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CityLink Seattle

Enter to Win – 2 Next50 Video Contests

Time is running out for videographers to submit their winning entries to two Next 50 video contests. Deadlines for Next 50 Innovation Video Contest and A Story Runs Through It Film Project are Saturday, Sept. 1. Both contests offer attractive prizes for winning entries. 

Next 50 Innovation Video Contest, sponsored by the Washington Economic Development Commission, seeks to capture the excitement and anticipation of future possibilities so prevalent in 1962. Suggested video topics include creative thought, scientific discoveries, entrepreneurs and business solutions. Contestants may highlight the advances that currently shape the way we live, work and play; or they may introduce new technological paradigms for approaching future opportunities.

Acceptable two-minute video submissions will be screened for public voting live and online during September’s Commerce and Innovation Economy Month. The creator of the winning video receives $5,000 and an all-expense-paid trip to Seattle for two. Four runners-up will receive prizes of $1,000. A panel of subject matter and technical experts will serve as the final arbiters, judging video submissions on content, creativity, quality, imagination, entertainment and popularity. For contest information and rules, visit www.N50Contest.org.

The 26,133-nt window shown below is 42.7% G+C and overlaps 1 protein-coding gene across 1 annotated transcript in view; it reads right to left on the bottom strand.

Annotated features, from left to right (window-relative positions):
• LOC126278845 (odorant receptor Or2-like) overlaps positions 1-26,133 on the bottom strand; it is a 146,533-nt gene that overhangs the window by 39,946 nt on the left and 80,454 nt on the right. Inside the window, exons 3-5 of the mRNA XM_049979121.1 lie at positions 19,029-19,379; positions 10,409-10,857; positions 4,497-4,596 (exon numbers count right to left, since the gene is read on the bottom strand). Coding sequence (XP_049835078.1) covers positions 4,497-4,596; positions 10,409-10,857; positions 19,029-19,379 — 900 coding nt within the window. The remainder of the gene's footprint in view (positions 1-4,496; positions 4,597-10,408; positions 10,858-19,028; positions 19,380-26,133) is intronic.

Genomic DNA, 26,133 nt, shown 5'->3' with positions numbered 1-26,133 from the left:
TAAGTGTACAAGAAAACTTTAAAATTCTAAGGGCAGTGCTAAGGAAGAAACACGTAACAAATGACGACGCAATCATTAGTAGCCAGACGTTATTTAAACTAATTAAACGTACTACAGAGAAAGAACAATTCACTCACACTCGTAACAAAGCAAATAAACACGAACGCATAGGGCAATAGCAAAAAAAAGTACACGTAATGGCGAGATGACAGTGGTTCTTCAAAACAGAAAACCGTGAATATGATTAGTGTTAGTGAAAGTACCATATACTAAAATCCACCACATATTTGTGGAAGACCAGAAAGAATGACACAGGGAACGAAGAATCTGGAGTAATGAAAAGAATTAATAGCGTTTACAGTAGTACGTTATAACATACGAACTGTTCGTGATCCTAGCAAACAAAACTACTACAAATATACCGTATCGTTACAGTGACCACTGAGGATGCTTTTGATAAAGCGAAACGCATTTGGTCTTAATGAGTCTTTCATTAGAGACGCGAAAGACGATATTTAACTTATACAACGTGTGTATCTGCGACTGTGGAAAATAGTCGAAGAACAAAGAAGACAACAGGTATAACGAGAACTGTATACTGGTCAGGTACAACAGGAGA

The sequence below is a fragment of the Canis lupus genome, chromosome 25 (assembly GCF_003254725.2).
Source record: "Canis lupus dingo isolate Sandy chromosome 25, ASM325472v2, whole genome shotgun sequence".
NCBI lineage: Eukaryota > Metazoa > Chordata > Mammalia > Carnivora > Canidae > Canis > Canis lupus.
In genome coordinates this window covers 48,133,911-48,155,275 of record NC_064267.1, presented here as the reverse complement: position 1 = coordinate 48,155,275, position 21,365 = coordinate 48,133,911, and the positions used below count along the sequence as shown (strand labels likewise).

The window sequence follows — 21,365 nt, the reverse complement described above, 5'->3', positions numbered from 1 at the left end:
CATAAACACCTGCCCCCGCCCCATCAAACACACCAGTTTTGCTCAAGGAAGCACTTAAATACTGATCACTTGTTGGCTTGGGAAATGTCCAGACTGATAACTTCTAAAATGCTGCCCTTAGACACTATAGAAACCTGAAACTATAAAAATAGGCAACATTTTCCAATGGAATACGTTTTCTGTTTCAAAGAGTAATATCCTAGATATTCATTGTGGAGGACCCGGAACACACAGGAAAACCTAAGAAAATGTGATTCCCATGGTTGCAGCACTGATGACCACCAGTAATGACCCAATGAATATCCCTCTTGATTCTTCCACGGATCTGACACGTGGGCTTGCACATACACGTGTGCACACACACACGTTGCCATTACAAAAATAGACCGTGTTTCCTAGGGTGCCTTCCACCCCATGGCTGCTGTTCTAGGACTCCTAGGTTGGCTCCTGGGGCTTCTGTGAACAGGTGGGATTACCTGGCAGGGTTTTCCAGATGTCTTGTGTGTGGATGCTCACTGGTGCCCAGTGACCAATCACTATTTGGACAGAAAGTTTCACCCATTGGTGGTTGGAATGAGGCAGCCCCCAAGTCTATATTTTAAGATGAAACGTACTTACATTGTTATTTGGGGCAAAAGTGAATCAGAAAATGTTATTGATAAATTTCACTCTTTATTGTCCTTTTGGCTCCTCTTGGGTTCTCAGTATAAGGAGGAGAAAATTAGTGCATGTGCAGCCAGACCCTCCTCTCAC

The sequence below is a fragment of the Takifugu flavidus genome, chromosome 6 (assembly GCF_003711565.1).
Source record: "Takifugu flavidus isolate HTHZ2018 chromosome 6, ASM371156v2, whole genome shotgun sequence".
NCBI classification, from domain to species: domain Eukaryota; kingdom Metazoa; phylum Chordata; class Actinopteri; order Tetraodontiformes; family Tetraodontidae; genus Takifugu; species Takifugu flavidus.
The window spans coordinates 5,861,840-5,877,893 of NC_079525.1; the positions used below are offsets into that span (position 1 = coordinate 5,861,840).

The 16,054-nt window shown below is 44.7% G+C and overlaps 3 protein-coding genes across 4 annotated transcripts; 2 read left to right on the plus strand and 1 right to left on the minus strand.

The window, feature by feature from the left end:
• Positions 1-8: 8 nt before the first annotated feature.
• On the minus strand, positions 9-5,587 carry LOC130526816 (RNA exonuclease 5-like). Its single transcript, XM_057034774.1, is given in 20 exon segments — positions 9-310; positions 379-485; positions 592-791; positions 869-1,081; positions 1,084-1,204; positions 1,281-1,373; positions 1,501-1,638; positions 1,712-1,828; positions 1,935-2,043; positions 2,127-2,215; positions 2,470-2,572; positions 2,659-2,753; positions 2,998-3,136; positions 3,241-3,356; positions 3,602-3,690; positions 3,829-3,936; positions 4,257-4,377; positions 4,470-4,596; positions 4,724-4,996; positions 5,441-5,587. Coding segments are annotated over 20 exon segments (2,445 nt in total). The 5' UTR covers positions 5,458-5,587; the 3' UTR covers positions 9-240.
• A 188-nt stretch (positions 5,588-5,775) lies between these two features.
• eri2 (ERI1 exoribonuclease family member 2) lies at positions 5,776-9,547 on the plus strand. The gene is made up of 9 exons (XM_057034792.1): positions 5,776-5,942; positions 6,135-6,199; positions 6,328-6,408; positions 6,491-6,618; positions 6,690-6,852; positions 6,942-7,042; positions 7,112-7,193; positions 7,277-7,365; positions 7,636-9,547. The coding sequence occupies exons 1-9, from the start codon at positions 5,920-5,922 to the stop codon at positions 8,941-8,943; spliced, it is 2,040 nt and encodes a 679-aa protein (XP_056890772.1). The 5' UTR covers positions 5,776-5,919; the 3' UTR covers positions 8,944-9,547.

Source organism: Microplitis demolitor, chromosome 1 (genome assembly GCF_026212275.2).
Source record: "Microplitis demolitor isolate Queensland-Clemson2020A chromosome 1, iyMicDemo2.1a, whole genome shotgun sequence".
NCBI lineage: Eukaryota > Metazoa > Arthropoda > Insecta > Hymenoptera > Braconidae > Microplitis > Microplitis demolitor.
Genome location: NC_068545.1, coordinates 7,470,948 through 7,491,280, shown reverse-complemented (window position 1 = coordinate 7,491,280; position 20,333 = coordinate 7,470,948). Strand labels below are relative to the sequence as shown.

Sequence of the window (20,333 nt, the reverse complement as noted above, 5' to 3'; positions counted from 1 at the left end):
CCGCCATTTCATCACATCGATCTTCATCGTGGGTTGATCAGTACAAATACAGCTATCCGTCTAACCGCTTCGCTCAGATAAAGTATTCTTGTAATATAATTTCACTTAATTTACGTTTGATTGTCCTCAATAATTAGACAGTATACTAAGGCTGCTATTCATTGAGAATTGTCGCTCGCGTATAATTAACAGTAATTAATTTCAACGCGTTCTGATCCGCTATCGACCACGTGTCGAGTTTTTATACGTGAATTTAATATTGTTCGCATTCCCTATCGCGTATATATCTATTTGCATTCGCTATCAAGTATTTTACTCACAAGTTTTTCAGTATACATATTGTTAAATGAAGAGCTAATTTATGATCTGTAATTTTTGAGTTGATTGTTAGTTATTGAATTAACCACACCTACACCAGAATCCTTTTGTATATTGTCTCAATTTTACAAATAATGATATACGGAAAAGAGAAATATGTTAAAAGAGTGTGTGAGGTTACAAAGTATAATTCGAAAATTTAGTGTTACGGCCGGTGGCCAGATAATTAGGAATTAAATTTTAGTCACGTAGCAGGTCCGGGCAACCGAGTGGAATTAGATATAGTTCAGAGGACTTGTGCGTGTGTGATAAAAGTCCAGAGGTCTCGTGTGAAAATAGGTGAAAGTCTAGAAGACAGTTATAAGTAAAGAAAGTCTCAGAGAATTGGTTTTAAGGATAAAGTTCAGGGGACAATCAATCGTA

A Story Runs through It, organized by Next 50 Civic Action Committee with support from Seattle International Film Festival, the Seattle Department of Neighborhoods, Swedish, and MSN Postbox, aims to capture Seattle’s civic fabric, engage and train communities in the art of filmmaking as a means to develop their own future narratives, and establish closer ties between Seattle neighborhoods. Participants will develop short videos of up to three minutes, with minimum running time of at least 60 seconds.

 Citizens of all ages from the greater Seattle area are invited to participate in A Story Runs Through It.  Filmmakers may approach their topics through a variety of techniques including interviews with subjects, histories of events or locations, mythologies, fictions, examples of good works or local agents of change, and neighborhood needs or improvements. Filmmakers may also feature any region of the city, regardless of their residential address. Submission requirements, rules, prizes and more are available at the project’s website, www.thenextfifty.org /filmproject. For more information on the project, contact Karin Butler (Karin.butler@seattle.gov).